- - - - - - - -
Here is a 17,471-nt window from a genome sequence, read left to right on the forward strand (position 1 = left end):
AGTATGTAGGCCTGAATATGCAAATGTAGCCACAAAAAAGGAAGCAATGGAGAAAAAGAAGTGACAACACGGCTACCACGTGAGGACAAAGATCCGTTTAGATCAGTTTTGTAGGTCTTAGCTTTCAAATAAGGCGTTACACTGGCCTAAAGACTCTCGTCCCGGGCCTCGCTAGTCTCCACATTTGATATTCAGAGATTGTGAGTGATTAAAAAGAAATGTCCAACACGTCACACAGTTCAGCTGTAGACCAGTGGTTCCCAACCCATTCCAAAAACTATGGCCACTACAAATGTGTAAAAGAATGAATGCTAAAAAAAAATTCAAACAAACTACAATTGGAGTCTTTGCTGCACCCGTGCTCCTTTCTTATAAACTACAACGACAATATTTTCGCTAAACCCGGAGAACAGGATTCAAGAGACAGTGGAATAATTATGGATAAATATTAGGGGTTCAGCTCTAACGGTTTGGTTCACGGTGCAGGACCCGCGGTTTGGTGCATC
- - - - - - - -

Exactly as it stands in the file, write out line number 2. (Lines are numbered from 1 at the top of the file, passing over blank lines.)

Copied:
AGTATGTAGGCCTGAATATGCAAATGTAGCCACAAAAAAGGAAGCAATGGAGAAAAAGAAGTGACAACACGGCTACCACGTGAGGACAAAGATCCGTTTAGATCAGTTTTGTAGGTCTTAGCTTTCAAATAAGGCGTTACACTGGCCTAAAGACTCTCGTCCCGGGCCTCGCTAGTCTCCACATTTGATATTCAGAGATTGTGAGTGATTAAAAAGAAATGTCCAACACGTCACACAGTTCAGCTGTAGACCAGTGGTTCCCAACCCATTCCAAAAACTATGGCCACTACAAATGTGTAAAAGAATGAATGCTAAAAAAAAATTCAAACAAACTACAATTGGAGTCTTTGCTGCACCCGTGCTCCTTTCTTATAAACTACAACGACAATATTTTCGCTAAACCCGGAGAACAGGATTCAAGAGACAGTGGAATAATTATGGATAAATATTAGGGGTTCAGCTCTAACGGTTTGGTTCACGGTGCAGGACCCGCGGTTTGGTGCATC